Prominent opposition member Capriles declared that even with the possibility of voter fraud and manipulation, the administration is so unpopular with Venezuelans that Maduro could lose, despite his confidence. Capriles cannot run for the presidency, having been banned from public office for 15 years after mismanaging funds.
Venezuela has expelled the Spanish Ambassador following the EU instituting a travel ban and freezing the assets of a number of officials. President Maduro has accused Spain of ‘plotting to oust him’ and of meddling in the country’s internal affairs.
While some have been reflecting on the prospects for Cambodia’s opposition after the formation of the new Cambodia National Rescue Movement (CNRM), jailed and former CNR Party leader Kem Sokha has stated that even though his name had been mentioned in the CNRM manifesto, he did not support the movement. After signs of divisions became apparent last week, Kem Sokha’s lawyer Pheng Heng told Reuters that the opposition politician did not want to join or support any movement, but will continue in line with the CNRP, which more than three million Cambodians voted for in recent elections. Wednesday, The Phnom Penh Post reported on different comments by government officials. By some, the movement has been called ‘illegal’, ‘just a front to raise money’ and even labelled a ‘terrorist organization’, besides being ‘under observation’.
Meanwhile, Prime Minister Hun Sen paired the gathering of over 3,000 journalists and media representatives on Sunday with accusations of ‘a media mafia’ cooperating with illegal logging activities, spreading fake news, and avoiding tax payment and registration. Alongside the shutting down of one of Cambodia’s last remaining independent newspapers, other news outlets had to cease their work as well. Also on Sunday, the ruling Cambodian People’s Party (CPP) held an extraordinary party congress, expanding its central committee by 342 members to 865 and setting strategic political goals and policies for the party in the next five years.
On Friday, a Cambodian court sentenced two environmental activists to one year in prison with a suspension of seven months, after they had allegedly filmed an illegal sand export activity. Their defense lawyer considers them ‘innocent all along’ and Amnesty International says they are ‘prisoners of conscience’, reported Reuters. A former Cambodian deputy prime minister who had served in Hun Sen’s government for 15 years, now living in exile, was ordered to pay about US$125,000 for defamation on Thursday, after alleging “Hun Sen [had] bribed a minor political party to help him dissolve the opposition.” Radio Free Asia further explained that “Hun Sen’s government has used defamation cases to hobble opposition figures.”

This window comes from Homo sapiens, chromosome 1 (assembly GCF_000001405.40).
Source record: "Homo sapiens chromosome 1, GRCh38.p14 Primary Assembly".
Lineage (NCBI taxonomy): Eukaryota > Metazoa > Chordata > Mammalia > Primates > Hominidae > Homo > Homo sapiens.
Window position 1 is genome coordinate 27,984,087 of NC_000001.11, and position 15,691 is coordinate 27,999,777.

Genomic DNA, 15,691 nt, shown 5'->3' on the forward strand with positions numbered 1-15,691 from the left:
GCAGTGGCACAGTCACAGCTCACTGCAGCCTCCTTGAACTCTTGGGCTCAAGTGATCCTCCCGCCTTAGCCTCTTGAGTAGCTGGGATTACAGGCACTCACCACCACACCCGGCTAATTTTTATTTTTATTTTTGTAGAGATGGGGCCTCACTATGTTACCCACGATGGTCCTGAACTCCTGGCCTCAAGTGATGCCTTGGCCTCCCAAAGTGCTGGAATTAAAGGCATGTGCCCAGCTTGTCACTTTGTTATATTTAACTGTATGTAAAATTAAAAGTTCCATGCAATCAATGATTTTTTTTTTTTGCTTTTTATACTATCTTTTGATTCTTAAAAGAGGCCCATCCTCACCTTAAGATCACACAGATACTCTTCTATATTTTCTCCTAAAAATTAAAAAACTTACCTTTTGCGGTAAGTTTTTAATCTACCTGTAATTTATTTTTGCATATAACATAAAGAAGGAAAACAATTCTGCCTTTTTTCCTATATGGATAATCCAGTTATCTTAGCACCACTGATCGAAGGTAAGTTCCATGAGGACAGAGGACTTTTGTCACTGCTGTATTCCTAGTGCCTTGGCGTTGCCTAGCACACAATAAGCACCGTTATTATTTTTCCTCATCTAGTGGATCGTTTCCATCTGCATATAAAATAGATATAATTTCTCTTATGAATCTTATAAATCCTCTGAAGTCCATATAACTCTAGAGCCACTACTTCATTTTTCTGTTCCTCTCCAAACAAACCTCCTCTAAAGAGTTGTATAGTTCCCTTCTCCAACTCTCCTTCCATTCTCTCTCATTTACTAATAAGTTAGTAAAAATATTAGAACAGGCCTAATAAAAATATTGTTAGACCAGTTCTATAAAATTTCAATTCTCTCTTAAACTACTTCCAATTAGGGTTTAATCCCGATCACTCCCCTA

Former President Mohamed Nasheed, who lives in self-imposed exile, accused China of a land grab in the Maldives, threatening peace and stability in the whole region. This comes in the context of a new trade agreement signed by the two countries late 2017 and the Maldives’ increasing pull towards China to realize ambitious infrastructure projects. Speaking to reporters in neighboring Sri Lanka, Nasheed said, “’We definitely subscribe to FDIs [foreign direct investment]. We subscribe to international trade. But we will not subscribe to relinquishing our sovereignty‘“, wrote Avas. The Maldivian government then responded by stating that they were opening their economy to encourage free trade and were seeing positive outcomes of the changes made.
Meanwhile, a letter signed by the four Maldivian opposition leaders to the Indian Prime Minister reported unlawful actions ahead of this year’s presidential election. This comes amidst heightened tensions between the two countries. The document was delivered to the Indian embassy by secretary general of the Maldivian Democratic Party and secretary general of the Jumhoree Party. Two other letters were sent to the Supreme Court and the Elections Commission, reported Rajje. Speaking on a TV program, chief opposition lawmaker Solih opposed the notion that the incumbent president Yameen would not hold elections at all if his victory was not guaranteed. However, he did not rule out that Yameen might seek the delay or rigging of elections later this year, according to Avas. Solih asserted the opposition would have to put in more effort to ensure free and fair elections, like ‘freeing’ the parliament, having dozens of disqualified lawmakers returned to parliament and freeing the election commission and judiciary from political influence.
Syria is stressing the importance of international respect for its sovereignty as Turkey commits aggressions within its borders. Foreign fighters in Syria have moved to turning their weapons on Turkish forces that infringe on Syrian territory.
As conflict persists in Syria, peacemaking efforts continue, and plans are being formed to redevelop the country after all the destruction. At the UN headquarters in Vienna, the Delegation of the Syrian Arab Republic met with UN Special Envoy for Syria Staffan de Mistura. This was a critical meeting, revolving around intra-Syrian dialogue as part of the political process in Geneva.